Weekly Mass Schedule


SUNDAY: January 19th - 2nd Sunday after Epiphany (sd)
Missa Pro Populo........................................................................................ 9:00 a.m. Mass
MONDAY: January 20th - Sts. Fabian, P & Sebastian, Mm (d)
†Repose of the Soul of Madeline Berry....................................................... No Mass
TUESDAY: January 21st - St. Agnes, VM (d)
†Repose of the Soul of Madeline Berry....................................................... No Mass
WEDNESDAY: January 22nd - Sts. Vincent & Anastasius, Mm (sd)
†Repose of the Soul of Madeline Berry....................................................... No Mass
THURSDAY: January 23rd - St. Raymund of Pennafort, C (sd)
†Repose of the Soul of Madeline Berry....................................................... 8:00 a.m. Mass
FRIDAY: January 24th - St. Timothy, BpM (d)
†Repose of the Soul of Madeline Berry....................................................... 8:00 a.m. Mass
SATURDAY: January 25th - The Conversion of St. Paul, Ap (dm)
†Repose of the Soul of Madeline Berry....................................................... 9:00 a.m. Mass
SUNDAY: January 26th - 3rd Sunday after Epiphany (sd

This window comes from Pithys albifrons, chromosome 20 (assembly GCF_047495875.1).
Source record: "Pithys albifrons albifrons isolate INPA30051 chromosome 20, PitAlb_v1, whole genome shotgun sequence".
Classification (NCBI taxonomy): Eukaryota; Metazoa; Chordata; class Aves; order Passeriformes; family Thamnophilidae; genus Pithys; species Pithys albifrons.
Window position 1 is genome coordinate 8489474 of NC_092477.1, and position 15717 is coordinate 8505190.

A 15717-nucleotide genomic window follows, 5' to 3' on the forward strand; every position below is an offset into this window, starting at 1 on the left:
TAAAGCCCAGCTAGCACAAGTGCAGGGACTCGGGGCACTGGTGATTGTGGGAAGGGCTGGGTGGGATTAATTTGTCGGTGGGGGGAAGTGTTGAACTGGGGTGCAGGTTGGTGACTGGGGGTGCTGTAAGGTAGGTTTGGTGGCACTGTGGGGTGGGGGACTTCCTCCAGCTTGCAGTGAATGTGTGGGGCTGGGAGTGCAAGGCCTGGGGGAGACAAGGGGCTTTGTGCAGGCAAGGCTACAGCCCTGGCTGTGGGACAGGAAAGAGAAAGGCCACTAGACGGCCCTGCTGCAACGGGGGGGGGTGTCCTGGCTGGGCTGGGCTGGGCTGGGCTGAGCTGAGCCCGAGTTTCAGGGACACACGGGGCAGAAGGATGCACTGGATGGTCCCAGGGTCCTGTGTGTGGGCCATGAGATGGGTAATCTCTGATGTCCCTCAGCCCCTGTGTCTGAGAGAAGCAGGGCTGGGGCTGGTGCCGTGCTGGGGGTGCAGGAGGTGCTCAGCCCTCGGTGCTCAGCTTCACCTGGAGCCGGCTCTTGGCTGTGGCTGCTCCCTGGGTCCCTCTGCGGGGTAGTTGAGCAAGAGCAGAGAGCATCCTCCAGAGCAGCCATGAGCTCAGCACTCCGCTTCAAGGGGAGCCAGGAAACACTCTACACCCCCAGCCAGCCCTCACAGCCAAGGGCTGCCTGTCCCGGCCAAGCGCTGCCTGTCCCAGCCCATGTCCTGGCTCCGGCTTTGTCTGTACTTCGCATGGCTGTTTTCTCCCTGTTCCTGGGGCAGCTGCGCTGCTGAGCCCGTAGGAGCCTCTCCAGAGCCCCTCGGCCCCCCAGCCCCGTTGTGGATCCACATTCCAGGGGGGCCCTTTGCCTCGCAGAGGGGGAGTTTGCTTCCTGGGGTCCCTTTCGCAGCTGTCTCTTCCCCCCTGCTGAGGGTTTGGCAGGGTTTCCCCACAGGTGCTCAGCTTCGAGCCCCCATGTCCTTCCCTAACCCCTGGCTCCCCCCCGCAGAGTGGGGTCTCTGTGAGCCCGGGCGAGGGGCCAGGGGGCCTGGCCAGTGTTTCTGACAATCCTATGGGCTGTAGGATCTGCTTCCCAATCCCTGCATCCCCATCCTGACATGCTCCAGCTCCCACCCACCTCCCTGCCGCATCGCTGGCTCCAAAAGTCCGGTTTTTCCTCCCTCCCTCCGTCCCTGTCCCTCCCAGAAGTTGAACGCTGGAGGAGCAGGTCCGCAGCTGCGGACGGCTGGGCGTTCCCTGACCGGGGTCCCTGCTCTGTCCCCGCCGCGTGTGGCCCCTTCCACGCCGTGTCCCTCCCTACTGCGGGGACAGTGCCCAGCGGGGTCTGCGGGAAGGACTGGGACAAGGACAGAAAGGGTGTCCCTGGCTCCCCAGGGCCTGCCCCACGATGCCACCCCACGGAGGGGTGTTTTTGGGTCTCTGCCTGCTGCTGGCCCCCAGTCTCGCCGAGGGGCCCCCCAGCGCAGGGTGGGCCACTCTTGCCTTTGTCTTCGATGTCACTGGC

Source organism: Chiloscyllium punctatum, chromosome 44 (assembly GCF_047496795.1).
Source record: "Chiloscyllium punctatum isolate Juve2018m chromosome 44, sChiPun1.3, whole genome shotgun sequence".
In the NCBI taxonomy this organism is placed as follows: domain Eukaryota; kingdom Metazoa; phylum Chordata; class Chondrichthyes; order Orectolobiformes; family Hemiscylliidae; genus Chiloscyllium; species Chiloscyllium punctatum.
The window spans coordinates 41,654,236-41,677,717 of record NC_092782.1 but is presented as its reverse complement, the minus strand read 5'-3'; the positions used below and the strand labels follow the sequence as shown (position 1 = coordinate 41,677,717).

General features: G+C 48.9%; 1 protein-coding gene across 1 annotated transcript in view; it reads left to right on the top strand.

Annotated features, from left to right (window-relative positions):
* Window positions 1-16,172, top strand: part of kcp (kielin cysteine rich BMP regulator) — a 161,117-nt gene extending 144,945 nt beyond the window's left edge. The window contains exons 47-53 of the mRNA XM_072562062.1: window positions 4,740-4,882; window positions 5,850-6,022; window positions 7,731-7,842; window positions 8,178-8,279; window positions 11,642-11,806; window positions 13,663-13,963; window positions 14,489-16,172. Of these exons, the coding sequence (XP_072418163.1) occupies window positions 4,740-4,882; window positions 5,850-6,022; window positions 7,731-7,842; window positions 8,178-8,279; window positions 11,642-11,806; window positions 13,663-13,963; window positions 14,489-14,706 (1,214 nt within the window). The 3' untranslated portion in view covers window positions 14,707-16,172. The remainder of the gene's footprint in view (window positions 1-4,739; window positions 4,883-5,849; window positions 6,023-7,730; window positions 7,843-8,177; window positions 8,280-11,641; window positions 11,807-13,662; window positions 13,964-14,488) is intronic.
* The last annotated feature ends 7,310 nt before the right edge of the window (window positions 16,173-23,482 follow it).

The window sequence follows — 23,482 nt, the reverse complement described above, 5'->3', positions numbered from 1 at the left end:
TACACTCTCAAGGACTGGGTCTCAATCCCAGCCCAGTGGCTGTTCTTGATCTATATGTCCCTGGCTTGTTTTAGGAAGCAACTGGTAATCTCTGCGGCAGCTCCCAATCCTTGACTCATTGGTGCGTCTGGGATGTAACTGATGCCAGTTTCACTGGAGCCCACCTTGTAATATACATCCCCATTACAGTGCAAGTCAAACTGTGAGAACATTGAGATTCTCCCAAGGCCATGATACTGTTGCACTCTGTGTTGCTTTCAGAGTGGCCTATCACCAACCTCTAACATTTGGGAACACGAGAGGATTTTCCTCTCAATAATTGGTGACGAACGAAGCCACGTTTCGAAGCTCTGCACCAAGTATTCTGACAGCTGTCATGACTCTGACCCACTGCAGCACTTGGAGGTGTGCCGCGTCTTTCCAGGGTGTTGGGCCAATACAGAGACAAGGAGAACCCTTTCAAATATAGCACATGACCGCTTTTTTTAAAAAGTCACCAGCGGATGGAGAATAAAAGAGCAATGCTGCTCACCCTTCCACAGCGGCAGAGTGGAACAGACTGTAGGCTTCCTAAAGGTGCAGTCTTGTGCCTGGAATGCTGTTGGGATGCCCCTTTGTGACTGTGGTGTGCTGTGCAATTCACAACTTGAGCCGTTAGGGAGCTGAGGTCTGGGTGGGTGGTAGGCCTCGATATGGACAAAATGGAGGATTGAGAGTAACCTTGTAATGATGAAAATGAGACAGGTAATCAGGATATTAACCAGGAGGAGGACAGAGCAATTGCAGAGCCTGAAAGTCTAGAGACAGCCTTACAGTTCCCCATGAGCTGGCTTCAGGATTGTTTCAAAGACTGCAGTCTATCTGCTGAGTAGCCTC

Missa Pro Populo........................................................................................ 9:00 a.m. Mass

Sanctuary Lamp burning for the repose of the soul of Bishop Alfred Mendez.

Confession Schedule
Saturday — 8:30 a.m. - 8:55 a.m.
Sunday — 8:00 a.m. - 8:55 a.m.

Church Cleaning Schedule
Jan 1 9— Amy Lightner, Rachel Lightner, Josie Lightner
Jan 26 — Penny Shevlin
Feb 2 — Rita Bogner & Barbara Kalafat

Treat Schedule
Jan 19 —Ruth Evens, Chandee Bomgardner and Justina Merja
Jan 26 — Laura Lightner, Bernadette Dube
Feb 2 — Sarah Rollins, Hannah Lowder

Altar Boy Serving Schedule
Jan 19 —Stephen Rollins & William Lightner
Jan 26 —Oran Skierka & Blane Lightner
Feb 2 —— MC - Oran Skierka Th - Nathan Rollins CB -Stephen Rollins
Ac - Killian Skierka & Kernan Skierka
TB - Brennan Skierka, Gabriel Lightner, Dominic Skierka
TB - William Lightner, Quentin Skierka, Louis Lightner

Snow Removal
Jan 19 — Scott Drewes — Josh Bradshaw
Jan 26 — Kevin Rollins — Brenden Rollins
Feb 2 — Max Kern, Alex Kern, and Ken Kern

                                                                               Announcements


There will be a baby shower honoring Josie Lightner right after Mass in the apartment upstairs. All the women of the parish are welcome. For more information contact Jacquelyn or Justina Merja.

6 Day Votive Light Candles: The price per candle is $2.50 each, $60 per case.

Live stream sermons: you can now watch one of the SSPV or CSPV priests offer Mass in Boynton Beach, Florida. It is live streamed every Sunday at 500pm (eastern) and then archived. The address for this is http://tiny.cc/ourladyofpeace
SSPV Sermons may now be heard on You Tube channel wcbohio